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Mon 6 Jul 2009 04:00 AM

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Trend tracker

SITA regional director Middle East and Turkey Jihad Boueri explains the key trends emerging from airports of today.

Trend tracker
Jihad Boueri says minimising passenger queuing time is still a challenge for airports.

SITA regional director Middle East and Turkey Jihad Boueri explains the key trends emerging from airports of today.

What are the biggest challenges facing airports?

Minimising passenger queuing time is still the biggest challenge, not just in the GCC but across the world. Check-in, security and baggage collection procedures take up valuable time for the passenger and airports are constantly seeking new ways to cut down the amount of time spent by the passenger waiting in queues.

Is there a solution?

The biggest emerging trend is self-service check-in and the use of common-use self service (CUSS) technology. Statistics show that across the region, people are getting used to using the technology and airports are popularising the service by directing passengers towards the kiosks rather than allowing them to stand in queues at service counters.

But isn't face to face service preferred in this region?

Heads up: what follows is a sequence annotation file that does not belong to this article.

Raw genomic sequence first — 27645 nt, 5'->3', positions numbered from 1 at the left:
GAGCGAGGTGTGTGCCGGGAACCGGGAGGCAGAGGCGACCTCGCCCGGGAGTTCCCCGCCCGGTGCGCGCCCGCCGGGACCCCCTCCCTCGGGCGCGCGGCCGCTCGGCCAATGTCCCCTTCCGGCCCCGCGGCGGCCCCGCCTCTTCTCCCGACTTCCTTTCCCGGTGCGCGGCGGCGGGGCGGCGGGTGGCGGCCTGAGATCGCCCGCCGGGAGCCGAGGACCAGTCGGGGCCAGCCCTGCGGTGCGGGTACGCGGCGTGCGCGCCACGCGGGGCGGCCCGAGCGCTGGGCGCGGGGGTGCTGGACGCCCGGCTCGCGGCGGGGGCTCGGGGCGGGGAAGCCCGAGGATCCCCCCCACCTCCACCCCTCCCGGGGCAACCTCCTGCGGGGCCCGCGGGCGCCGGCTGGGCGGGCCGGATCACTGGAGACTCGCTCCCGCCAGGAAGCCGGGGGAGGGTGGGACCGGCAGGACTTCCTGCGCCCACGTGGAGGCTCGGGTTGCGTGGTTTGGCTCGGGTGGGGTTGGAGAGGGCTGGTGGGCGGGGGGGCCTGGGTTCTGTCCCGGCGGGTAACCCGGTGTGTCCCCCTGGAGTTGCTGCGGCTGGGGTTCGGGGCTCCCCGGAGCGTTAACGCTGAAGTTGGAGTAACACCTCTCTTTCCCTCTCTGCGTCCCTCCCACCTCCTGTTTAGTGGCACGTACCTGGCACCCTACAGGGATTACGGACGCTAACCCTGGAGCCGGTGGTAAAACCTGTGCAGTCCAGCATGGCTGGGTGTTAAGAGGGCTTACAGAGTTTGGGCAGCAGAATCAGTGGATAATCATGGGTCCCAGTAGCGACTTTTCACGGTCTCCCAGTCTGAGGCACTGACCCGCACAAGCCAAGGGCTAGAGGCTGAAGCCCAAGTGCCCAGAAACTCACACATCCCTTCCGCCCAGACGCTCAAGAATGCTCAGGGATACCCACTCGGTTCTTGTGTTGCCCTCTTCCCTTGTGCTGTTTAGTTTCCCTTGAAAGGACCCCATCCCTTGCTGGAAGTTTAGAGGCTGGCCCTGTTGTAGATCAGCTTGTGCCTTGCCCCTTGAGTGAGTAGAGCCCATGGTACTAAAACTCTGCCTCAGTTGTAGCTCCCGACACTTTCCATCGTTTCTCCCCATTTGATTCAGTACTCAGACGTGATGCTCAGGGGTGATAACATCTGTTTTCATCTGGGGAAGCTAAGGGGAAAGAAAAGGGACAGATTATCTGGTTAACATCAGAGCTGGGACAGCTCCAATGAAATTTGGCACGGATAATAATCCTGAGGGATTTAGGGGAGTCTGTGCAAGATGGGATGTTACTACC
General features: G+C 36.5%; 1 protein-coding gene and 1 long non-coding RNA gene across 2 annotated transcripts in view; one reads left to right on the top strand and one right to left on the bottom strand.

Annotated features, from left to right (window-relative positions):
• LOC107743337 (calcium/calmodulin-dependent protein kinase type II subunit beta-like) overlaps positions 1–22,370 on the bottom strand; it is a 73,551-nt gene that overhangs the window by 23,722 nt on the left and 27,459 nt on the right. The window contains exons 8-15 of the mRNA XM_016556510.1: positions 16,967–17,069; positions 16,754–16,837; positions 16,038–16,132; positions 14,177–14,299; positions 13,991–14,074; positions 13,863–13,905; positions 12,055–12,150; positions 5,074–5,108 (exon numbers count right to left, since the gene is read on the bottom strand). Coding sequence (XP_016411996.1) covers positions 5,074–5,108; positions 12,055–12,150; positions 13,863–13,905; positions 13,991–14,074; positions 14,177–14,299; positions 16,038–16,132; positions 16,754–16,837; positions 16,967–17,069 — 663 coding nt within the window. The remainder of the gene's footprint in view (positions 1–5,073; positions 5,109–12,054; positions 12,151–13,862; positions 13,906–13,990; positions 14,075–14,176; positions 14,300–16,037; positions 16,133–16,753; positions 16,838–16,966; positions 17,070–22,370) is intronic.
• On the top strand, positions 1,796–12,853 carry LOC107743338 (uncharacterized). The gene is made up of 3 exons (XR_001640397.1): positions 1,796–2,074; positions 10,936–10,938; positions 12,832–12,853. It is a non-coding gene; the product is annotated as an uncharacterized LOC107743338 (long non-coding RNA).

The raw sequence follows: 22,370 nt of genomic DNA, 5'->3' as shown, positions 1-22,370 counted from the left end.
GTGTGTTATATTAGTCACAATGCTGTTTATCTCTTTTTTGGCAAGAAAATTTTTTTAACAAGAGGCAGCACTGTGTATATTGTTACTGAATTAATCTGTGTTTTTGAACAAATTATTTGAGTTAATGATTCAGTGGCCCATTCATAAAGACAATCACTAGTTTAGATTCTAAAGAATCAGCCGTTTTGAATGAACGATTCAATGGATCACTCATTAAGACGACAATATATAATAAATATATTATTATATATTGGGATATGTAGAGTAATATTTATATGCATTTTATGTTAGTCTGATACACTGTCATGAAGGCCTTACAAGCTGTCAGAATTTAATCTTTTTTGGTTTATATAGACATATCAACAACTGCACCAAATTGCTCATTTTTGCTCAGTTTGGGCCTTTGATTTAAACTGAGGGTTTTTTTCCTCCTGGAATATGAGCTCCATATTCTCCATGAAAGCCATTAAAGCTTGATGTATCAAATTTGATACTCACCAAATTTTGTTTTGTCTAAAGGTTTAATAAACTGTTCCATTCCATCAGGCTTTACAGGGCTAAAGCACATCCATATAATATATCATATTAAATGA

It used to be the case that Middle East passengers preferred human interaction when checking in but I think this is changing. People are flying more and this technology suits those passengers who travel more than three or four times a year. They have become comfortable with it. Terminal 3 at Dubai International has gone for self-service kiosks in a big way and from next month we will be supplying the technology to Sharjah and Abu Dhabi airports where the service will be available to customers travelling with any airline.

What other trends are facilitating check-in systems?

Web check-in is also growing in popularity, but mobile check-in is the trend for the future. Boarding passes will be sent to a passenger's mobile phone and the whole process is paperless, and therefore cost-saving.

OK, but take-up will be slow won't it?

All stats show people without the internet or access to it will use this system. The technology is currently being trialed by Delta Airlines at Atlanta airport. I predict that two years from now this process will become the main agent for check-in at airports. In addition, an SMS can be sent to a passenger to locate their whereabouts and let them know when their flight is boarding. It will prevent passenger delays and therefore improve the efficiency of the airport.

What else is SITA working on?

Sitting alongside mobile and web check-in technology is the i-border system to help with security. It is particularly relevant to this region, as it helps airports to find out if a passenger holds a valid visa before being issued with a boarding pass. This problem only applies to a small number of passengers but it can cause big hold-ups and obviously it is a cost-saving device for the airlines that have to fly the passengers home.

How can airports make sure the technology works properly?

This is the most important element of the entire process. Airports are 100% reliant on the technology working all of the time - it needs to be both secure and well maintained. When customers purchase the SITA systems and they are implemented they receive maintenance services from SITA for five years or more - Sharjah, Abu Dhabi and Dubai all have this agreement.

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